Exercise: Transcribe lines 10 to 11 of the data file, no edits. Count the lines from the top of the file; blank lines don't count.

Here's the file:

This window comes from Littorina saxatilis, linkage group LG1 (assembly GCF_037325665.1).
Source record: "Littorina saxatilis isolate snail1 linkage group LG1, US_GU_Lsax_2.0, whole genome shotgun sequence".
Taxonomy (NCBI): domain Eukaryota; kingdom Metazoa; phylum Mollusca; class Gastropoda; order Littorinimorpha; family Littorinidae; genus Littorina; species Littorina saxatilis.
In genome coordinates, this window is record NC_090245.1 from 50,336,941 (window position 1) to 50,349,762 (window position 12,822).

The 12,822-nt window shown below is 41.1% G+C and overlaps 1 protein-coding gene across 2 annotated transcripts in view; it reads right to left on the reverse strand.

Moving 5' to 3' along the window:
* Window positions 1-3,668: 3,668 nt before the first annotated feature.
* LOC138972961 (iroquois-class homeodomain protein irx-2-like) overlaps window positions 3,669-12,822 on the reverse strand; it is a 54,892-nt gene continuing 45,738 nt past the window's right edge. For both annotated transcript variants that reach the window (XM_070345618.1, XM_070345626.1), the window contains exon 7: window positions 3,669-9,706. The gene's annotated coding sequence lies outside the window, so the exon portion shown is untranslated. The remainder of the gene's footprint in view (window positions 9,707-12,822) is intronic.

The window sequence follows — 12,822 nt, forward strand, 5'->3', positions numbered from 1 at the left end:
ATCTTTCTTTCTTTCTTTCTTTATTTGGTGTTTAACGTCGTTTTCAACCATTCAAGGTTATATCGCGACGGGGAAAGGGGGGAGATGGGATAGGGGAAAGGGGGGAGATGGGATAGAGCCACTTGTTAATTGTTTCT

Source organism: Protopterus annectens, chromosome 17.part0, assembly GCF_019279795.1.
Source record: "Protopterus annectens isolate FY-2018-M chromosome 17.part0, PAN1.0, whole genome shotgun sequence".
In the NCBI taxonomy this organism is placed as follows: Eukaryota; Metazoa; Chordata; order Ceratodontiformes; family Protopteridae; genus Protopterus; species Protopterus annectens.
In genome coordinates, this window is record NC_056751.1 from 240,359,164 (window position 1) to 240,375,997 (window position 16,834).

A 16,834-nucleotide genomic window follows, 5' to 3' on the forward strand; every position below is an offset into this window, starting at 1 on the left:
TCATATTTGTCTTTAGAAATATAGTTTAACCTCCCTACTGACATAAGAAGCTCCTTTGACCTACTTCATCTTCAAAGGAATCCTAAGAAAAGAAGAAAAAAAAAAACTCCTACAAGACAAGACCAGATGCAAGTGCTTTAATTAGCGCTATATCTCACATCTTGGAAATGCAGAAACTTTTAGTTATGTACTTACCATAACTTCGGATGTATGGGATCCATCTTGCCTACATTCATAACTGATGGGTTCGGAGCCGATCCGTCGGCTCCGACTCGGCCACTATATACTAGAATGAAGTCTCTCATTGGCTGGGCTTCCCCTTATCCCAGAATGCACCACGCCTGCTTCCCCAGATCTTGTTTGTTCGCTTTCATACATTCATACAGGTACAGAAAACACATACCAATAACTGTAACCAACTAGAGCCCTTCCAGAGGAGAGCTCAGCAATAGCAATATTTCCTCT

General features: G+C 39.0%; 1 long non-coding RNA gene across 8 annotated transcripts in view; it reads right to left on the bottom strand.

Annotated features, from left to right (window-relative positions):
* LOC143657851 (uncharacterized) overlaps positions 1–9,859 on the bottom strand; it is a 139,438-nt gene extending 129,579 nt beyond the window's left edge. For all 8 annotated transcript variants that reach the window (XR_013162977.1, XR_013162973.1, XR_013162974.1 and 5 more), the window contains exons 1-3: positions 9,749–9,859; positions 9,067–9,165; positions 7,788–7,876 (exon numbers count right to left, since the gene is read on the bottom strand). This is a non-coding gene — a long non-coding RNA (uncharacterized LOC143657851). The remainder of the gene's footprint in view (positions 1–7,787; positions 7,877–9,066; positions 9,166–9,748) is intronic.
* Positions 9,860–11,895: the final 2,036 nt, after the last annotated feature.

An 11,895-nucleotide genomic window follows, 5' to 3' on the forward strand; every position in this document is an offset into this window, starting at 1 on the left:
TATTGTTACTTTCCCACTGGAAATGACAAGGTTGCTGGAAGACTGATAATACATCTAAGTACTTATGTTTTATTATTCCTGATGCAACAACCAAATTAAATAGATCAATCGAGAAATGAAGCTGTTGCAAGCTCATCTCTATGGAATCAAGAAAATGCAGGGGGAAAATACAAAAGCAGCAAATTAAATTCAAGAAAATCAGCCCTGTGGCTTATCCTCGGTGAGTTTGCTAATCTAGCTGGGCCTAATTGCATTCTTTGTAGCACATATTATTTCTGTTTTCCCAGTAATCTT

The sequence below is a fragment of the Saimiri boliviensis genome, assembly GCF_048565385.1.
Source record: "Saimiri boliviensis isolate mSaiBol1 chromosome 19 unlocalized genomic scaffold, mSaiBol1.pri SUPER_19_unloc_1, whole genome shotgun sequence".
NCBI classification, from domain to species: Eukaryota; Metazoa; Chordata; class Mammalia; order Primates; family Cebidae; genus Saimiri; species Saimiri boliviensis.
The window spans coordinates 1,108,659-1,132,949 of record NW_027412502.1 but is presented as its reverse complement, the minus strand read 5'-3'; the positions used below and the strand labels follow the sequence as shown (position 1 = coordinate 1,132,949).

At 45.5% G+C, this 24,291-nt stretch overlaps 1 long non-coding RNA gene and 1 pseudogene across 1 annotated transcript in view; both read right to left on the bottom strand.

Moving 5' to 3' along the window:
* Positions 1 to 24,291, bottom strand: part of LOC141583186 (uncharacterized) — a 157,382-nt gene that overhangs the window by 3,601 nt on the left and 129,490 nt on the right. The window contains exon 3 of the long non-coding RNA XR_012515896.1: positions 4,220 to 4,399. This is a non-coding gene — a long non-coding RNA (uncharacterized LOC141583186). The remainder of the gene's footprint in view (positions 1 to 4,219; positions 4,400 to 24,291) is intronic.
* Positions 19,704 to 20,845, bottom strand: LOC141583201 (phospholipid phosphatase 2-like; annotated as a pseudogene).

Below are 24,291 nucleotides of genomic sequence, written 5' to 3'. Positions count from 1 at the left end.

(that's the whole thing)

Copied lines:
ATCTTTCTTTCTTTCTTTCTTTATTTGGTGTTTAACGTCGTTTTCAACCATTCAAGGTTATATCGCGACGGGGAAAGGGGGGAGATGGGATAGGGGAAAGGGGGGAGATGGGATAGAGCCACTTGTTAATTGTTTCT

Source organism: Protopterus annectens, chromosome 17.part0, assembly GCF_019279795.1.